What Apple’s self-repair program will do is make IT’s own repairs cost-effective. To be cool and corporate for a moment, this is most understandable for Option One, but much less for others. If users could simply go to the IT floor, drop off their phone (presumably, they’ve already arranged it with IT so that someone has time to help), this is understandable for everyone. It’s a cost-savings for IT, most likely.
But the cool and corporate fact is that most BYOD users will pay out of their own pocket to have their phone repaired. Even when repairs directly enable a corporate function that they would not otherwise need. For example, their phones can fight against IT-selected VPNs or enterprise firewalls. The most obvious situation is when the user is not willing to hold a phone for a while, but has to use it to connect to the enterprise system. Even then those users Can Say IT: “You want this function? You pay to have my phone with you.”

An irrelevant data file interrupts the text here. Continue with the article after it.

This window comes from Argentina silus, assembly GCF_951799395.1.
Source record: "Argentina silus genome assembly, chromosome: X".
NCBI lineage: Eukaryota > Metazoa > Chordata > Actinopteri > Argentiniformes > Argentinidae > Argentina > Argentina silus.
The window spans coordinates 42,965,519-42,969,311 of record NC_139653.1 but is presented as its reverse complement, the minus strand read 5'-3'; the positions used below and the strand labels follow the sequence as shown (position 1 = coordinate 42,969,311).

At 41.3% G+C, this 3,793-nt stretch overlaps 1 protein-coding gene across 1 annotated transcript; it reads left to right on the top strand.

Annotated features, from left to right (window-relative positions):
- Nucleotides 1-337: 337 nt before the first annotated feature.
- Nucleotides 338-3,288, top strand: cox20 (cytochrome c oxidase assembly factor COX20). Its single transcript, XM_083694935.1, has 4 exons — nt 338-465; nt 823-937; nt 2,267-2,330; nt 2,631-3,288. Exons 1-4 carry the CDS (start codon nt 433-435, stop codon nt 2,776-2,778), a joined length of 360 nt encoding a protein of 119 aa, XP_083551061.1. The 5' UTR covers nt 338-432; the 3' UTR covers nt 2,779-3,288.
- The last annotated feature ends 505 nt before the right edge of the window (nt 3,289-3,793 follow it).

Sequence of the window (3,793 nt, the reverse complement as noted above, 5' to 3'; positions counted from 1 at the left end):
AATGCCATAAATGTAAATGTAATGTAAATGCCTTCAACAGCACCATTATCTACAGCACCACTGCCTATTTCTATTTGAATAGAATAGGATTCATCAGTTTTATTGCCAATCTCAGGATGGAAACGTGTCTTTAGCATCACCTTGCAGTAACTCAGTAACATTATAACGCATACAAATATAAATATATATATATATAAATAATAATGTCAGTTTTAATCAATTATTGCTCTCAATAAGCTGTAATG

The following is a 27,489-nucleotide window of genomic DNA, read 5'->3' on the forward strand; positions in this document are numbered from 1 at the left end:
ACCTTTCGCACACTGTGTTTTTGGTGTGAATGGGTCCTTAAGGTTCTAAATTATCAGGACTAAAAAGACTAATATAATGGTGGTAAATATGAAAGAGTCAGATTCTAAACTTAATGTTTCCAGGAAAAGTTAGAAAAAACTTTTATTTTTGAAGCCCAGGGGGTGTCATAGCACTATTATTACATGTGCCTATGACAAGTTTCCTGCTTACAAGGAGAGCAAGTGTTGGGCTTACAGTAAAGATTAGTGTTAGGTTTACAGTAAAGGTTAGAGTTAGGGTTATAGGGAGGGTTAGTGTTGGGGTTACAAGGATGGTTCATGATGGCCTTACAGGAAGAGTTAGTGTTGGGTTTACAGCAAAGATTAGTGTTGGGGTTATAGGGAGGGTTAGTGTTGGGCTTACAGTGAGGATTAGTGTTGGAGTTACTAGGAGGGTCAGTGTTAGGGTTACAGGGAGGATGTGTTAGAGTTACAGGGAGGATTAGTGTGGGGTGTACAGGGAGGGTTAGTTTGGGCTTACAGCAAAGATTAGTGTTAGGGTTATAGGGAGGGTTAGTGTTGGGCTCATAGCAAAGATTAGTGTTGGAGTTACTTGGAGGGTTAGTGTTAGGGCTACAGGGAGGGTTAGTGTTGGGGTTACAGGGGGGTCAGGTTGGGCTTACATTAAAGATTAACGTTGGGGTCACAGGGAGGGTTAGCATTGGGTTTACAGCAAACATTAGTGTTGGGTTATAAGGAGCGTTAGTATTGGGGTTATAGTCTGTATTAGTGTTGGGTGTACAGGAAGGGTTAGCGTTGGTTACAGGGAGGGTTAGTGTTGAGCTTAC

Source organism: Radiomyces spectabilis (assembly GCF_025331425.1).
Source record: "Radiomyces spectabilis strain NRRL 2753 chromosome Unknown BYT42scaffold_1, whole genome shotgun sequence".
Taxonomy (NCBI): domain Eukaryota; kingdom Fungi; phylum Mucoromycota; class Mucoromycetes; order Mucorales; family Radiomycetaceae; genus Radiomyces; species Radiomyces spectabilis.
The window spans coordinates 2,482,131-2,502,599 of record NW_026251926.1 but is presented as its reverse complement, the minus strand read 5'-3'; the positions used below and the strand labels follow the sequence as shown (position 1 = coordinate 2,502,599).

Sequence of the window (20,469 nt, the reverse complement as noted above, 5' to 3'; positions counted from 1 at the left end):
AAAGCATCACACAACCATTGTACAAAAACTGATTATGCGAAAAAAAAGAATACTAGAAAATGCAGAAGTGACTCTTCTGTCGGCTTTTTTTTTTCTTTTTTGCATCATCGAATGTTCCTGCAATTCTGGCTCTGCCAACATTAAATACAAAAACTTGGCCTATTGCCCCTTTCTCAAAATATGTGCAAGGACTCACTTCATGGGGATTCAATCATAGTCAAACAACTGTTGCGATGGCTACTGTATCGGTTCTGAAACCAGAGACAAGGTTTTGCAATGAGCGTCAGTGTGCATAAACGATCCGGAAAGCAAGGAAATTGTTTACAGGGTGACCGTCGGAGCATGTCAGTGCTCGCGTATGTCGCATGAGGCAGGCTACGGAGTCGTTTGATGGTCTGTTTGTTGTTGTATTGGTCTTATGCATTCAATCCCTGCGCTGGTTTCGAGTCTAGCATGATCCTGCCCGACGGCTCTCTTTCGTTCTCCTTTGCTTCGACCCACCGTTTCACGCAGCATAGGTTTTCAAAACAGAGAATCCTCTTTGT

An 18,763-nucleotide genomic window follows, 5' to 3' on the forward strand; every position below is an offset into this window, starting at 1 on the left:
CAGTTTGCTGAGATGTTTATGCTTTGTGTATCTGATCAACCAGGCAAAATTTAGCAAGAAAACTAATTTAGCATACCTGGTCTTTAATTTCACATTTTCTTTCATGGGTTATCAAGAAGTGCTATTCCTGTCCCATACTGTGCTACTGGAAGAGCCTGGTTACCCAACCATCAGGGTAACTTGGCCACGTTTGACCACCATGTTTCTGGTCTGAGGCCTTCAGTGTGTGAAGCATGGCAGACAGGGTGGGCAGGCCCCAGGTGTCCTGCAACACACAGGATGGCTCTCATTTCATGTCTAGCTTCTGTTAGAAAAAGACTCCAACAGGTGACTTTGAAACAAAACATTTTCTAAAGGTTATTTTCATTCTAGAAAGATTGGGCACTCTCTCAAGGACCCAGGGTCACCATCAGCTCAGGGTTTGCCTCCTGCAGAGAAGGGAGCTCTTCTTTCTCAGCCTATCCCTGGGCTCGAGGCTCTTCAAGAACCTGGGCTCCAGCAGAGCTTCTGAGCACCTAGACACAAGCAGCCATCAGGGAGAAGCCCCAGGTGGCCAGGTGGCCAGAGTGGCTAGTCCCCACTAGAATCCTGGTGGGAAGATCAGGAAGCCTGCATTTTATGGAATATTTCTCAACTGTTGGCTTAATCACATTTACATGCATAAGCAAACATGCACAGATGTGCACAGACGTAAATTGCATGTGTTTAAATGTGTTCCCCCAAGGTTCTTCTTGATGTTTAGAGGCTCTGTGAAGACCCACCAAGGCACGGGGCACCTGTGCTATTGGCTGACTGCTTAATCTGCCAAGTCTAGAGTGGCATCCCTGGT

In fact, most BYOD users will not be bothered, especially if they are remote And Such repairs should be fairly close to an Apple store. This is the classic BYOD argument. Given that the phone is owned by the user and the user uses it for many personal purposes, the question of who should pay for the various repairs is open. Either way, corporate users are banking enough on phone needs that if IT forces them to wait long enough, they will crack and pay for the repairs themselves.
Although I have argued many times about how some errors come with remote work, one of the rare errors that IT has found to repair on site. Users do not like to leave their mobile devices for more than one day unless it is absolutely necessary. Of course, if the phone is completely dead, it doesn’t matter.